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Database of Abstracts of Reviews of Effects (DARE): Quality-assessed Reviews [Internet]. York (UK): Centre for Reviews and Dissemination (UK); 1995-.

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Database of Abstracts of Reviews of Effects (DARE): Quality-assessed Reviews [Internet].

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Metaanalysis of acustimulation effects on postoperative nausea and vomiting in children

and .

Review published: .

CRD summary

This review concluded that acupressure and acupuncture are effective in reducing post-operative vomiting in children, with acupuncture showing the greatest impact and being equally beneficial when compared with medication. Given the variation between the studies and the limitations in study number, size and quality, the reliability of the authors' conclusions is unclear.

Authors' objectives

To determine the effects of different acustimulation (AS) techniques on children with post-operative nausea and vomiting (PONV) compared with other treatments.

Searching

PubMed, MEDLINE, EMBASE, CINAHL, CISCOM, the Cochrane Library and Dissertations International were searched from 1966 to May 2005, using the reported search terms. In addition, the reference lists of retrieved articles were checked. Publications were restricted to those in the English language.

Study selection

Randomised controlled trials (RCTs) comparing AS (including acupressure, acupuncture, laser acupuncture, and electrical stimulation (ETS)) with medication or a control, in children aged between 0 and 18 years and undergoing surgery, were eligible for inclusion. The included participants were in- or out-patients undergoing strabismus surgery, tonsillectomy, general surgery, hernia repair, circumcision or dental surgery; their ages ranged from 4 to 18 years (mean 6.38). A variety of acupressure and acupuncture points were used, further details of which were reported in the review. Treatment durations ranged from 0.5 to 24 hours for acupressure and from a few seconds to 15 minutes for acupuncture. ETS was applied consistently for 20 minutes. Dose frequencies varied. Some studies administered known emetogenic pain medications intra-operatively (10 studies) or within 24 hours following surgery (7 studies). The interventions were compared with the following controls: sticky bands to acupoints without studs, tape to bilateral K-K9, bilateral P6 seabands without studs, sham laser with or without normal saline, normal saline alone, medication, no treatment or simulation, sham dorso-medial forearm/placebo bands, superficial skin prick at P6, or insulated wires inside arm covers without stimulation. Eligible studies had to report the effects on PONV.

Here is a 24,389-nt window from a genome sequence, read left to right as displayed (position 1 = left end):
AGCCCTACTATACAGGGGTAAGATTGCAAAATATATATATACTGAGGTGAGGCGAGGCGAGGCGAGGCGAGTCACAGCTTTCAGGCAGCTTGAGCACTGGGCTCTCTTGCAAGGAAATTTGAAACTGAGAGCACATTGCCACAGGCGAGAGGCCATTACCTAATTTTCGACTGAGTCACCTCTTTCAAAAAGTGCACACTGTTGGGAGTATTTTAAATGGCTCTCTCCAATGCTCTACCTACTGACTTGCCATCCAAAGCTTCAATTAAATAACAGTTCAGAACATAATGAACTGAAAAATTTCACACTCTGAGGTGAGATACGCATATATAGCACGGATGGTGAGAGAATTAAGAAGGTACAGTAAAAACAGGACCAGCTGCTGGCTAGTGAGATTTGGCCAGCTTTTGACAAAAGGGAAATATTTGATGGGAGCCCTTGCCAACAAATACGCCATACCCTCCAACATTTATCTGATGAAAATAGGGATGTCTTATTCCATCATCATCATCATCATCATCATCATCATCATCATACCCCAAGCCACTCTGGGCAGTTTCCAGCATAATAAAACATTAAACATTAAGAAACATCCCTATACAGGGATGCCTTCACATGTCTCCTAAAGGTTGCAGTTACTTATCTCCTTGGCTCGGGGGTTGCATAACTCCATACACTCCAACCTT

Two reviewers independently screened studies for relevance.

Assessment of study quality

Two reviewers independently assessed the validity of the studies. Criteria (R) included randomisation, concealment of allocation, double-blinding, use of a placebo group, and intention-to treat data. Other criteria (T) included the consistency of treatment delivery, balanced group assignment, balanced baseline data, description of placebo, and the internal validity of findings. Separate scores (0 to 5) for both R and T criteria were assigned to each included study.

Data extraction

Two independent reviewers extracted data on the proportion of PONV, and relative risks (RRs) with 95% confidence intervals (CIs) were calculated for each included study.

Methods of synthesis

The RRs for PONV were pooled using a fixed-effect model. Egger’s test and funnel plots were used to assess publication bias.

Statistical heterogeneity was assessed using the χ2 test. Subgroup analyses by AS type were also undertaken.

Results of the review

Twelve RCTs (n=1,096: 418 received AS and 609 received medication or controls). There were some discrepancies between numbers reported in the text and those in the tables; this abstract presents the numbers reported in the text. Sample sizes ranged from 40 to 187 participants.

The quality scores ranged from 1 to 4 for R criteria, and from 1.5 to 4 for T criteria. Random allocation was reported in all 12 trials, and concealment was attempted in 10 trials. Two trials used a single-blind (participant only) method, but otherwise a double-blind method was used for all trials.

Overall (12 studies).